Just a year after its grand opening, Gotham Market is undergoing a revamp based on feedback from the community

Gotham Market, BK Reader, The Ashland, Gotham Market at the Ashland, Mason Jar, Alta Calidad Boqueria, Hey Hey Canteen, food hall, Brooklyn food hall, Brooklyn Gotham Market, Fort Greene, Flip Bird, Apizza Regionale, Bar Granger
Photo credit: Cool Hunting

Does the food hall concept work? Four tenants at Gotham Market at the Ashland – Mason Jar, Flip Bird, Apizza Regionale and Bar Granger – are closing, reports Eater. The closings come just a year after the food hall first opened in Fort Greene.

“We started something really good there and everyone worked really hard,” said Christopher Jaskiewicz, COO of Gotham Organization and President of Gotham Properties & Hospitality, which owns and operates the market. “But we are making changes based on feedback from the community and neighborhood.”

The market’s other anchor tenant, Boqueria, will remain open, as will its pop-up concept Hey Hey Canteen. A new, still-to-be-named modern American beer hall and kitchen will replace Mason Jar and is expected to open in time for March Madness. The bar will offer 15 to 20 craft beers on tap as well as high-end cocktails. The menu will feature traditional beer hall food like homemade soft pretzels, as well as nachos, wings, burgers and the like.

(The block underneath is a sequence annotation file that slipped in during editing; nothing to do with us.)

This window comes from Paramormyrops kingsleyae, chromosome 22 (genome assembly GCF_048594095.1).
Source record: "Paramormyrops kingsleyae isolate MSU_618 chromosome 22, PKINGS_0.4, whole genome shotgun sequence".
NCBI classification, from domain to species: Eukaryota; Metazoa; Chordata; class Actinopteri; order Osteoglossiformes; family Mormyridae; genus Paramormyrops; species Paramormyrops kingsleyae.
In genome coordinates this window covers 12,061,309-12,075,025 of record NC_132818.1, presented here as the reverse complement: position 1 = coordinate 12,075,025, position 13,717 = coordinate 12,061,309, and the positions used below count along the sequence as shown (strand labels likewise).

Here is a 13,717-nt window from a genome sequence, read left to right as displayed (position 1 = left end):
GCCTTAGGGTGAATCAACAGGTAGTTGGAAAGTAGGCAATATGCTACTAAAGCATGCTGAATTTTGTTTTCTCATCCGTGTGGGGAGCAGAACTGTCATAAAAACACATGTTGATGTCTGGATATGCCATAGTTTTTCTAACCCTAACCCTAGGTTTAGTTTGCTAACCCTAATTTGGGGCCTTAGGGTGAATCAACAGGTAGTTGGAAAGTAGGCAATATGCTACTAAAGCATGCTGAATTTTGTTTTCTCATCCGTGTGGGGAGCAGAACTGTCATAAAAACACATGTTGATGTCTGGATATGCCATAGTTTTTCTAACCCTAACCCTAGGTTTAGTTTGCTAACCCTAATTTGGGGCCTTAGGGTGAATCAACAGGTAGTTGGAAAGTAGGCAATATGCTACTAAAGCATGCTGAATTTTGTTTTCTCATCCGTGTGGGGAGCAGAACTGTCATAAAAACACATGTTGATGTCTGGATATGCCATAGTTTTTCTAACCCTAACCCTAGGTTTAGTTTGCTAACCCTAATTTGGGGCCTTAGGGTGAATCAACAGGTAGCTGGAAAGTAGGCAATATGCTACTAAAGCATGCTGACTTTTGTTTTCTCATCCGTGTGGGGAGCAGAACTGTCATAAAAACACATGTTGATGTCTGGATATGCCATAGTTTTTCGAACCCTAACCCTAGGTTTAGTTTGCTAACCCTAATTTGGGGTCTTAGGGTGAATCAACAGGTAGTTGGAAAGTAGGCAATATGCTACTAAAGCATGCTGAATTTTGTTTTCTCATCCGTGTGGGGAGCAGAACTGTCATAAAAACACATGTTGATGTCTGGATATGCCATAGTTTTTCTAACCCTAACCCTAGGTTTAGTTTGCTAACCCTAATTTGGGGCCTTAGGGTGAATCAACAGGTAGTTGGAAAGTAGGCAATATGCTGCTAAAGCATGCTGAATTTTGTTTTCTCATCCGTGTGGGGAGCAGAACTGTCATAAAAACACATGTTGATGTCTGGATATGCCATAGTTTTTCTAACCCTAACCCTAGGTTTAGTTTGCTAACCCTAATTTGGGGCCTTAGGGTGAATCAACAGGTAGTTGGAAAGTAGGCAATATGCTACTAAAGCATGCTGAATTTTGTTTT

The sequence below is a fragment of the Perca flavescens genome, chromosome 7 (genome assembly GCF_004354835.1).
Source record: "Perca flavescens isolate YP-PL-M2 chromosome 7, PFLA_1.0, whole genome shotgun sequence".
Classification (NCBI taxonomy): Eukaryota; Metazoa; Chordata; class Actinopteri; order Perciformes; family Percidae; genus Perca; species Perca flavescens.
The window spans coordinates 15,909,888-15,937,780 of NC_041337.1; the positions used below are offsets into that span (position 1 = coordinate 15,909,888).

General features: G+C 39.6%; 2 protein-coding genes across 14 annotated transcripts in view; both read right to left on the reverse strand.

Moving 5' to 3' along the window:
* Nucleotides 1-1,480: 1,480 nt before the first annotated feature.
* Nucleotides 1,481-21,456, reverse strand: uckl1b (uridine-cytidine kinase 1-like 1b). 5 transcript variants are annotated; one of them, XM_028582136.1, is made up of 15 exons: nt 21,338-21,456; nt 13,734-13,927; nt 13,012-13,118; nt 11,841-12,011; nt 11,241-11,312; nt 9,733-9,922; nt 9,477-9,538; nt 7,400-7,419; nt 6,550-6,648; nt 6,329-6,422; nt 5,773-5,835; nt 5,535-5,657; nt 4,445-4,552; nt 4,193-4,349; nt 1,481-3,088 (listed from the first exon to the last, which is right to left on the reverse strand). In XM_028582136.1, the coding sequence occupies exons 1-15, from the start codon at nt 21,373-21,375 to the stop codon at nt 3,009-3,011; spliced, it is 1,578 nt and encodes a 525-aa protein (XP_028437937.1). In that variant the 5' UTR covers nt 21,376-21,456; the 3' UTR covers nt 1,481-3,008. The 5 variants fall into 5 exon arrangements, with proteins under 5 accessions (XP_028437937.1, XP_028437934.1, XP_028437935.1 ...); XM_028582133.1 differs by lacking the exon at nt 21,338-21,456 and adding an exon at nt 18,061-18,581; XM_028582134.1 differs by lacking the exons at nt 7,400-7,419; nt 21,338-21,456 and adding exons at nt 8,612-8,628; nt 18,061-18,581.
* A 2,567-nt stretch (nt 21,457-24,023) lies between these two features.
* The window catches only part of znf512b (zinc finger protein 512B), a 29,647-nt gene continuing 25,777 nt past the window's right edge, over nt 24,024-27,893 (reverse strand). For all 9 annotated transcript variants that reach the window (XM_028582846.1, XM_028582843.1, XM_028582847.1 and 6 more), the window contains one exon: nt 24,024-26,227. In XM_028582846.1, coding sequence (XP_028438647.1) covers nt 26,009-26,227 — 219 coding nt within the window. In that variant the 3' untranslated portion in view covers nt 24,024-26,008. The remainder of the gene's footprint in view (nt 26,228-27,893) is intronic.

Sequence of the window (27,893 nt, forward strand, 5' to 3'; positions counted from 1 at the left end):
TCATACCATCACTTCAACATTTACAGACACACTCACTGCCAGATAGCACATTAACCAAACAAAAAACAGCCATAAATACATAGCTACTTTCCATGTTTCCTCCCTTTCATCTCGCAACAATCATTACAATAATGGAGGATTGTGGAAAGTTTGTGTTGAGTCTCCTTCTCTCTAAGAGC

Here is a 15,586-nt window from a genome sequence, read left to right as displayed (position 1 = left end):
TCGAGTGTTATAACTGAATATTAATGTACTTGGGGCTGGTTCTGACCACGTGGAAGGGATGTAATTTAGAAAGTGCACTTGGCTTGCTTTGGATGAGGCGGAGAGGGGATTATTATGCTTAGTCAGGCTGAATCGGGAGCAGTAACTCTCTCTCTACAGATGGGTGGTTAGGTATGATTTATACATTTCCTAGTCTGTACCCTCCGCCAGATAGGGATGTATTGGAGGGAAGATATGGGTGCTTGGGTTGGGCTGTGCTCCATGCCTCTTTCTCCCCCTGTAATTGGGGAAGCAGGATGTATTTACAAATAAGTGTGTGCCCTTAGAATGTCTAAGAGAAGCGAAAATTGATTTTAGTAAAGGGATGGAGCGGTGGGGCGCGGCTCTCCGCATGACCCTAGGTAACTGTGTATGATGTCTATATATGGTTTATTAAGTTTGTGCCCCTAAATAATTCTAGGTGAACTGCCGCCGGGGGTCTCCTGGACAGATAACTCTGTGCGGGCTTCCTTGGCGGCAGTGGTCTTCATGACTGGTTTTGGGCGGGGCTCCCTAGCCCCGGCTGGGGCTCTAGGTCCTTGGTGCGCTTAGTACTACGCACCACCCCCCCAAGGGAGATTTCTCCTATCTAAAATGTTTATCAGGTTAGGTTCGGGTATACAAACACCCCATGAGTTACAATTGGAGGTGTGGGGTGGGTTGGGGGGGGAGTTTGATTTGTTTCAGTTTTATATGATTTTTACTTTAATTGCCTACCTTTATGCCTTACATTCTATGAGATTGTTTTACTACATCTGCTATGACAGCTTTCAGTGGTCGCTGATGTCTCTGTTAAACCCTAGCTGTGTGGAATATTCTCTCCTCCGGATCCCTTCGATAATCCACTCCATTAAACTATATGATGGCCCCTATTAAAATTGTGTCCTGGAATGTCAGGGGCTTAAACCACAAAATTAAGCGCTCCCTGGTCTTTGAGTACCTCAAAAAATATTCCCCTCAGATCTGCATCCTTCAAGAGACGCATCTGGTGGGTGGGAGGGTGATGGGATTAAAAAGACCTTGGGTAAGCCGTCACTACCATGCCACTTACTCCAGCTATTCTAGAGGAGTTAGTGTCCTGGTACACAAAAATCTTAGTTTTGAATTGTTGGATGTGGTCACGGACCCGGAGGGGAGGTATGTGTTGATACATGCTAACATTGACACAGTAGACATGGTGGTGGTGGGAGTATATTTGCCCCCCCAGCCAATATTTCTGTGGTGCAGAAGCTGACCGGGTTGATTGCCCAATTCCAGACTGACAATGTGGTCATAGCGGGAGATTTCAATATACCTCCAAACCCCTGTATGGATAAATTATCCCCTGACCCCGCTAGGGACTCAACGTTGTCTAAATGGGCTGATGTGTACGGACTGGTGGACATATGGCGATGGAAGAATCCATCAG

The sudden closings at the Gotham Market at the Ashland have raised questions about the viability of the food hall concept. While food halls offer certain advantages such as minimal startup expenses, short-term leases and more affordable rents than conventional restaurant spaces, some operators also point to the disadvantages of hidden costs, mandatory “open store” hours and the lack of autonomy of a stand-alone spot.

“You have to pay rent, then pay for your share of a marketing plan, and also pay for CAM (Common Area Maintenance) charges, which have become a four-letter word to many vendors,” said Akhtar Nawab, chef of Prospect Heights’Alta Calidad, who has run businesses in four different food halls. “Inexperienced operators don’t know what to look for. There are costs that are hidden.”

Jaskiewicz is convinced the food hall will continue to thrive. “There is no chance that the food hall concept will die,” he said. “But I think that no one can assume that a concept will succeed only because it’s in a food hall.

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